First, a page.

Death from Above 1979 at the Independent, by Jon Ching

Touring with their first album in ten years, Death From Above 1979 brought the same raw, manic, punk-rock energy that initially earned the Canadian duo the cult status they acquired since their breakup in 2006. With plenty of fresh material from The Physical World (released earlier this year), like the driving earworm “Trainwreck”, and diehard fans that have been not-so patiently waiting at least three years for another live show, it’s awesome that Death From Above has chosen to play smaller clubs, where their visceral, gut-punch performance isn’t lost in the nosebleeds or balconies. To still be able to see the sweat droplets fly from Jesse Keeler’s face and the spit from Sebastien Grainger’s mouth is incredible and what live music is about.

Surprisingly though, even at a show that sold out in under five minutes and had tickets going for a minimum of $150 on Craigslist, SF’s crowd was, except for the very front, disappointingly calm for the first half of the show. At one point, Keeler called out the folks sitting down on side, questioning if they were having fun and using the front of the crowd as an example of acceptable behavior. Grainger backed up his sentiments saying, “If you’re not sweatin’ you weren’t here!” Surely, it’s due in part to the fact that people are just not yet as familiar with the songs from their new album and not as passionately nostalgic as they are for every bass screech on You’re a Woman, I’m a Machine.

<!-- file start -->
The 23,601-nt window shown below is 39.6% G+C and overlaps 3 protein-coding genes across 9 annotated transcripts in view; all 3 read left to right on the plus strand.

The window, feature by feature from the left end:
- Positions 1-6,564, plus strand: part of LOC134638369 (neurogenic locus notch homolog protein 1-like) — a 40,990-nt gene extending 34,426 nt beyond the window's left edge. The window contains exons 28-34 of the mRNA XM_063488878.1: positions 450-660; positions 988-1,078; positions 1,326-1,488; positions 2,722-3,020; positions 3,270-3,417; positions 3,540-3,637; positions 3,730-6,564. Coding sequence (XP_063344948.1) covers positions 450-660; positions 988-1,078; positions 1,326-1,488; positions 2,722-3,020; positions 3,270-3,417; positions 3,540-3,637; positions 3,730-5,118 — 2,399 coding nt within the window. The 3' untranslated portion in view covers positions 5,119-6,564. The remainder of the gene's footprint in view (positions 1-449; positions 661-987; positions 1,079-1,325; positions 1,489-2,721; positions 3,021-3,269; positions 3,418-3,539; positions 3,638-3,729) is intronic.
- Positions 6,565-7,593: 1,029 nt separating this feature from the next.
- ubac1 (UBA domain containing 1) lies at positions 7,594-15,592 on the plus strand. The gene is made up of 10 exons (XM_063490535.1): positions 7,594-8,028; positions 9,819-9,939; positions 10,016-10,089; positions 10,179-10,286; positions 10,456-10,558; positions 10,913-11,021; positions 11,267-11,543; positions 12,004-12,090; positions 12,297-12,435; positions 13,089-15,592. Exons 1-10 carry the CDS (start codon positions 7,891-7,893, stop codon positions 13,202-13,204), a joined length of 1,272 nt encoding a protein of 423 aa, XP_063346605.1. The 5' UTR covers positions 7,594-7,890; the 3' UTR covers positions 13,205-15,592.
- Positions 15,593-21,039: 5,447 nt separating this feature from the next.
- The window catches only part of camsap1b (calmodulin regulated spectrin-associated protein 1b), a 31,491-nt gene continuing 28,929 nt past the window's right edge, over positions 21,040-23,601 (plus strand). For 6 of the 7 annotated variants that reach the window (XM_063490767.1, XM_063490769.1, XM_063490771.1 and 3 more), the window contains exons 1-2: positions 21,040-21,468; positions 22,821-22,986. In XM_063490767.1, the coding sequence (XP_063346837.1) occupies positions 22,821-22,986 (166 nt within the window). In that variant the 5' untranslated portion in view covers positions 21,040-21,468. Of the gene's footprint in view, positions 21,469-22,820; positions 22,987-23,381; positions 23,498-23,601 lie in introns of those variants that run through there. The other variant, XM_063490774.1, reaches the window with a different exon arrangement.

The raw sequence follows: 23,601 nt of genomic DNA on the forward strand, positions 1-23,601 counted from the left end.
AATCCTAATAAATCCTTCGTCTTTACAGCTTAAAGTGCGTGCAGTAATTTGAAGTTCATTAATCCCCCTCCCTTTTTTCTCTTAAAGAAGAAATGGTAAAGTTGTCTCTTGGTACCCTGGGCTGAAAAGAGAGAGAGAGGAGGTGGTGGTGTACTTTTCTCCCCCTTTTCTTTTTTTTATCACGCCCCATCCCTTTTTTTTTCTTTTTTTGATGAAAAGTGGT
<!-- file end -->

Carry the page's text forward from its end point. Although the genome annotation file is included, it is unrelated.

The crowd definitely stepped it up in an encore that, refreshingly, took a while. Recently, it seems common practice for the encore to be obligatory, with the band re-emerging in less than a minute to applause that competes with conversations. But last night’s crowd had to work for it through moments of doubt to get a few more. And they made up for their previous mellow demeanor. The center started the chaotic pit with others joining from the peripherals to get a bit sweaty before the night was done.

Ultimately, Death From Above has maintained the methodical recklessness and full-speed virtuosity that makes them feel eternally relevant. Their time away fades from memory and you pick up right where you left off, which reaffirms why you loved them so much in the first place. As the band declared on their website in the announcement of their imminent return: “We have been writing new songs, and the only way we feel like we can make them any good is to go out and play them for people the way we used to.” Death From Above has succeeded.

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